In the more likely case the Soviet and Hungarian divisions would invade Austria and march through Southern Styria and through the Drava valley in Carinthia the Alpini brigades would have been the first front line units of the Italian Army. The Cadore would have defended the Piave valley and the Tridentina the Puster valley, while the Orobica had a special mission and the Taurinense would remain in reserve. The Julia Brigade however was expect to the first Italian unit to encounter enemy forces as it was based closest to the assumed line of advance of Warsaw Pact forces.

Coming up the Drava valley the Eastern bloc forces could turn left at Villach and try to cross the Alps through the Canal Valley, which was garrisoned by the units of the Julia Brigade: the Gemona Alpini battalion was located right at the border in Tarvisio, with the Cividale Alpini Battalion further down the valley in Chiusaforte. Both battalions were to be supported by the Belluno Mountain Artillery Group in Pontebba. The Gemona was tasked with blocking the Canal Valley right at the border, while the Cividale was tasked with defending the Naßfeld Pass and thus securing the left flank of the Gemona battalion. The biggest battalion of the Italian Army the Val Tagliamento Alpini Battalion was based in Tolmezzo shortly before the Southern end of the Canal Valley. The Val Tagliamento fielded 16 full strength companies and had an organic strength of over 2,500 men and was the last line of defence in the mountains before the plains of Friuli-Venezia Giulia where the 5th Army Corps awaited any enemy who would manage to break through. The Val Tagliamento was supported by the Conegliano Mountain Artillery Group and Udine Artillery (Air-Defence) Group based in Udine and Tolmezzo. The Tolmezzo Alpini Battalion was stationed to the North of Tolmezzo in Paluzza and tasked with defending the Plöcken Pass as a breakthrough there would have allowed enemy forces to march through the But valley into the rear of the other units of the Julia. An attack through the Canal valley was considered to be the most likely scenario and therefore the Julia was by far the strongest brigade of the Italian Army fielding almost 10,000 men.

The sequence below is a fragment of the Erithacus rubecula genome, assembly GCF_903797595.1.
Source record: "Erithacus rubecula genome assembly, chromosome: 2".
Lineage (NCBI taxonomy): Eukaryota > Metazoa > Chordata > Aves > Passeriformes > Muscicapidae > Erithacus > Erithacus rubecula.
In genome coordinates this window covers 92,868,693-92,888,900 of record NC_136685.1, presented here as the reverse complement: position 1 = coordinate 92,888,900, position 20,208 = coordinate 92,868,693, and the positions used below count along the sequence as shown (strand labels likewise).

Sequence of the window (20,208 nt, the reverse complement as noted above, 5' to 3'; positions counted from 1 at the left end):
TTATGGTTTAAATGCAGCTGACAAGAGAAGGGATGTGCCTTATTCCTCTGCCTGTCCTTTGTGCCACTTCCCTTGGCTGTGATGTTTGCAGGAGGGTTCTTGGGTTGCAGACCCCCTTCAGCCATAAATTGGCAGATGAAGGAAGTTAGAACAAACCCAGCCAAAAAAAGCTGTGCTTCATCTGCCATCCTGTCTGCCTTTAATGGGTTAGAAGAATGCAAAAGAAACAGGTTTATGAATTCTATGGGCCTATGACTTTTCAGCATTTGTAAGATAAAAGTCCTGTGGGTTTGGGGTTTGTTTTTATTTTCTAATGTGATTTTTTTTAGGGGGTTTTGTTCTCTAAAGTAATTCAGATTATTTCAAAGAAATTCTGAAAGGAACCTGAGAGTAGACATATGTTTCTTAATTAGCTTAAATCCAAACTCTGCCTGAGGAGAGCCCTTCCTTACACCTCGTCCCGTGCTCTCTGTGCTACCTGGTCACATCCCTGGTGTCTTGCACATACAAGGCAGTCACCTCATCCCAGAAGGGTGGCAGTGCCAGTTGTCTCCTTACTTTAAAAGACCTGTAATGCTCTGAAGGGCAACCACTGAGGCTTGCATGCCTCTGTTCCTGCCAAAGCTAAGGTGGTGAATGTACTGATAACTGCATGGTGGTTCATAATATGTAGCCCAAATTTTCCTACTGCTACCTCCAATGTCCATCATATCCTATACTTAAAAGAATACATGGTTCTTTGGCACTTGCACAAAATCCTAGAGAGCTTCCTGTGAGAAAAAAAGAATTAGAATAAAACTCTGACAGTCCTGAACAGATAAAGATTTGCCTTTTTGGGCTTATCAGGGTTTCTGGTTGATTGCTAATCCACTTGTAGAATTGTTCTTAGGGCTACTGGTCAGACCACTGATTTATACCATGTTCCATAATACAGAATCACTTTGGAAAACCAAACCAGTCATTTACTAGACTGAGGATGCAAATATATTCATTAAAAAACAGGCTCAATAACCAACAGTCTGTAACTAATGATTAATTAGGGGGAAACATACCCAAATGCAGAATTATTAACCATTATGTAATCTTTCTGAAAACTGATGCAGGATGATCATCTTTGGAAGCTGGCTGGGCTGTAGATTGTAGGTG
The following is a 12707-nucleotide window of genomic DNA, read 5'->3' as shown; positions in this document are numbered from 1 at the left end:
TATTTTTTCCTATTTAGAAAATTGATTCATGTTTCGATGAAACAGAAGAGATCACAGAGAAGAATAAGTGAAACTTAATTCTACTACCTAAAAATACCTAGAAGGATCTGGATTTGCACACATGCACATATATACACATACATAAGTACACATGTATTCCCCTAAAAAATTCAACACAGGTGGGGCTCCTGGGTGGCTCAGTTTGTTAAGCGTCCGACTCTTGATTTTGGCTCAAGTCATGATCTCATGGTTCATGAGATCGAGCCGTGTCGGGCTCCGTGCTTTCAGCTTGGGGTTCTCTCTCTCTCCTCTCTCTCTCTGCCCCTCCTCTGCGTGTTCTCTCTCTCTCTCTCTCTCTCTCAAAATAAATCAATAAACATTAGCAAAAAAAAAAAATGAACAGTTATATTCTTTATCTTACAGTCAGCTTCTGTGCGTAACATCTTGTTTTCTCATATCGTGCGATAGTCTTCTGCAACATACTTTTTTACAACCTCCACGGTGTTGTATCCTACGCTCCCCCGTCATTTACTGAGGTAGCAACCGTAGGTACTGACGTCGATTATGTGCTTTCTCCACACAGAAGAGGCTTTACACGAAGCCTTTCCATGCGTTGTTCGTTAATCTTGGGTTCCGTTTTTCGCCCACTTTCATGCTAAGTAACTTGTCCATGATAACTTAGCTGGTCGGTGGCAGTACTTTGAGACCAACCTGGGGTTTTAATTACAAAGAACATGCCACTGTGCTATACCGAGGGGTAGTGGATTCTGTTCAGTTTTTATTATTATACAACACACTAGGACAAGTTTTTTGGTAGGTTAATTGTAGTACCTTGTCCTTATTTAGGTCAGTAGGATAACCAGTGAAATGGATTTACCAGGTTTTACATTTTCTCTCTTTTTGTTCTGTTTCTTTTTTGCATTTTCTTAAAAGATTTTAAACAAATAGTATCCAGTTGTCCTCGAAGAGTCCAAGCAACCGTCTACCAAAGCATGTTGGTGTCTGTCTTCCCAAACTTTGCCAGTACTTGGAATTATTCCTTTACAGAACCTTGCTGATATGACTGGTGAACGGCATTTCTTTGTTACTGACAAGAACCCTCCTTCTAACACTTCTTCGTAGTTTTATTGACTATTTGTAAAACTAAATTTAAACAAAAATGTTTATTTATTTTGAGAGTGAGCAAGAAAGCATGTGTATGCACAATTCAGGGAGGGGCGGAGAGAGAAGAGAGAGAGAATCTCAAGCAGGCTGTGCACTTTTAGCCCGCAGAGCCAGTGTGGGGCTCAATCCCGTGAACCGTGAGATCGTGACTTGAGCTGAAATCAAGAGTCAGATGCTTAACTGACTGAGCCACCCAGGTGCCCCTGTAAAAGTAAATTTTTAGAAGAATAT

In case the Julia would have failed to hold the Canal valley the Italian Army had a nuclear armed heavy artillery group stationed in the brigades rear: the 27th Heavy Artillery Group Marche in Udine armed with M110 howitzers. W33 Nuclear shells for the 27th group were stored in Reana del Rojale at the Italian Army ammunition depot "San Bernardo". The 27th group was ordered to turn the Canal valley into a fiery hell if the Julia would have been overrun. The group fielded two firing batteries with 4 artillery systems per battery and had 140 (!) nuclear artillery shells to fulfil its task. In the 1980s the W33 nuclear artillery shells were replaced with fewer but more powerful W79 nuclear artillery shells.